* Alfred Harvey, 80, who brought such cartoon characters as Casper the Friendly Ghost and Richie Rich the Poor Little Rich Boy to newsstands and TV and movie screens, died Monday in Larchmont, N.Y. His company, Harvey World Famous Comics, produced comic books and cartoons featuring such characters as Wendy the Good Little Witch; Spooky the Tuff Little Ghost; Baby Huey; Little Audrey; and Little Dot. It also published "Sad Sack," the military comic strip....
NEWS
By Anita Tosti-Hendawi | August 9, 1993
I GREW up years ago, long before ice cream trucks. There was no electronic music box to be heard blocks away on a hot summer's night, no white vehicle plastered with pictures of the items for sale and cartoon characters (including the celebrity's mouth that formed the trash hole).Instead, there was a simple horse-drawn wagon driven by a stout man who rang a tinny bell just loud enough to send children in the immediate vicinity scampering. Timing was everything. He would not wait.We would scurry to our parents for a reward, a handout.
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By Doug Nye and Doug Nye,Knight-Ridder Newspapers | August 8, 1995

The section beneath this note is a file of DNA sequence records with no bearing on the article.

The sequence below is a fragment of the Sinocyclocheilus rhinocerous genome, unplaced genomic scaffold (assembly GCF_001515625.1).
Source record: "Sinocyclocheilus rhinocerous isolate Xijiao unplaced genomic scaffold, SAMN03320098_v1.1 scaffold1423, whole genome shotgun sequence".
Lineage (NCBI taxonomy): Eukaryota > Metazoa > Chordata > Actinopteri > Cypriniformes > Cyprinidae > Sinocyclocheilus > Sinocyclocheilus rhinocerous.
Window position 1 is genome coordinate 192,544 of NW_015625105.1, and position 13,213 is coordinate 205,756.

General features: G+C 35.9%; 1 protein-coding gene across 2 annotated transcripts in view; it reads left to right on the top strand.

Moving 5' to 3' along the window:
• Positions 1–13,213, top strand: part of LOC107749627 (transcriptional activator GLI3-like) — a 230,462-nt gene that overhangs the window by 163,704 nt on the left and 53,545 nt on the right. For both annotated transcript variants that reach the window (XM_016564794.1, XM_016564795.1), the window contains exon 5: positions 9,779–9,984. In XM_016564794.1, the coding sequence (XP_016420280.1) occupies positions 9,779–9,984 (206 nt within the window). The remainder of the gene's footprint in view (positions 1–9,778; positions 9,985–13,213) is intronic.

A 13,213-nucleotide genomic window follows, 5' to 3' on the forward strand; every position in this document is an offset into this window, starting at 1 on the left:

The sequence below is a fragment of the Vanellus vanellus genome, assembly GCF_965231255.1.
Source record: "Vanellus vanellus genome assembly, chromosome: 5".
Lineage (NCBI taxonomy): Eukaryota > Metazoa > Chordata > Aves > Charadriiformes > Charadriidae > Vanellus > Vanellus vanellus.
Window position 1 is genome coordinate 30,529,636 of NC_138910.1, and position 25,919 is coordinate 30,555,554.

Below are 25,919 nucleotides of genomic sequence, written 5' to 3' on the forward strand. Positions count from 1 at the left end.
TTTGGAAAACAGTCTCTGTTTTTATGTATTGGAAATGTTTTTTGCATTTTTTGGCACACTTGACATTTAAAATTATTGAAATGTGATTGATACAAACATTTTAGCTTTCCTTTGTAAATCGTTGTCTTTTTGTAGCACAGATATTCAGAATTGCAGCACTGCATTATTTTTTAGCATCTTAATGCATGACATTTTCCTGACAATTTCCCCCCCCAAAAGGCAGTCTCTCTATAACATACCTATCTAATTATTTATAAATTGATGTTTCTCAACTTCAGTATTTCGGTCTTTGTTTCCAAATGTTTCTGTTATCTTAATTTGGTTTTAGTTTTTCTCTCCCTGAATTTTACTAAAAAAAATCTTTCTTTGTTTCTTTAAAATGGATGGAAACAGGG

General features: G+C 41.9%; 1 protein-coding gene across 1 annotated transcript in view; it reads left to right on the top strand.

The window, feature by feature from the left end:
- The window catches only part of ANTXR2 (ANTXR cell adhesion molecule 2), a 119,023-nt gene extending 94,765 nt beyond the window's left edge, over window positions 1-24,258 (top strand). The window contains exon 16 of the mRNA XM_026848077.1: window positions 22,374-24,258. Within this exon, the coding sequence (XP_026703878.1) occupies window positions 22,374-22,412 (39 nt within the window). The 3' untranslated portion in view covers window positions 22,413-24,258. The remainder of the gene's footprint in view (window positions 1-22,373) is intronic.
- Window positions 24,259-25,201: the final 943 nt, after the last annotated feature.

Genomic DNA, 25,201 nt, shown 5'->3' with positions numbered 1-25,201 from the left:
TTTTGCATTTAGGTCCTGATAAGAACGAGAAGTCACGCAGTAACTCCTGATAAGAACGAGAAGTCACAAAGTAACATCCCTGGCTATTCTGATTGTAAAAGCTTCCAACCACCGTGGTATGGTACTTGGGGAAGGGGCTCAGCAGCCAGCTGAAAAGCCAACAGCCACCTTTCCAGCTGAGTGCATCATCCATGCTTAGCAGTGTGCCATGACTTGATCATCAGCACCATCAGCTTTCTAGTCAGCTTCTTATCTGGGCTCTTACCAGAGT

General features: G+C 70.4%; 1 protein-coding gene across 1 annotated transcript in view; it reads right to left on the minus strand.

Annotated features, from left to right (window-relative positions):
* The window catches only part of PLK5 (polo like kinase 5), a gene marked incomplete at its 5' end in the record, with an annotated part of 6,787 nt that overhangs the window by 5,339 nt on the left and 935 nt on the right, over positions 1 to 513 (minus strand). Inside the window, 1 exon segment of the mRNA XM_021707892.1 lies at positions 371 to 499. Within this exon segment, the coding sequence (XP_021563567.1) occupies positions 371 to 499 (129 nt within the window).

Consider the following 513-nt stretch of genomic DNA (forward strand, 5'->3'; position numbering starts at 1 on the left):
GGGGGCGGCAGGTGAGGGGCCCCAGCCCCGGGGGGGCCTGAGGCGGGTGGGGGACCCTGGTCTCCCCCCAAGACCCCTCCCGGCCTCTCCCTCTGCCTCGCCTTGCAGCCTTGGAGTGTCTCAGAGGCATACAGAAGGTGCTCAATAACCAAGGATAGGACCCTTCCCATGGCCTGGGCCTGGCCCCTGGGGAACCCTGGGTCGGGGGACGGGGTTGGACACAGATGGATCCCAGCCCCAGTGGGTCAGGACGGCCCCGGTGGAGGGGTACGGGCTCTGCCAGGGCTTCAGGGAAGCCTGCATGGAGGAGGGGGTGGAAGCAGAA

Boop-oop-a-doop!Whenever moviegoers of the 1930s heard that phrase, the image of a cute, curvaceous flapper with short skirt and low-cut blouse quickly came to mind.She was Betty Boop, the sexiest cartoon character to ever wiggle across the movie screen.The creation of animation pioneer Max Fleischer and his brother Dave, Betty Boop has become a legendary figure (pun intended) in the world of movie cartoons. In recent years, there has been renewed interest in her screen adventures, and today you can find her image on T-shirts, coffee cups and dozens of other items.
NEWS
By Amanda J. Crawford and Amanda J. Crawford,SUN STAFF | September 27, 2002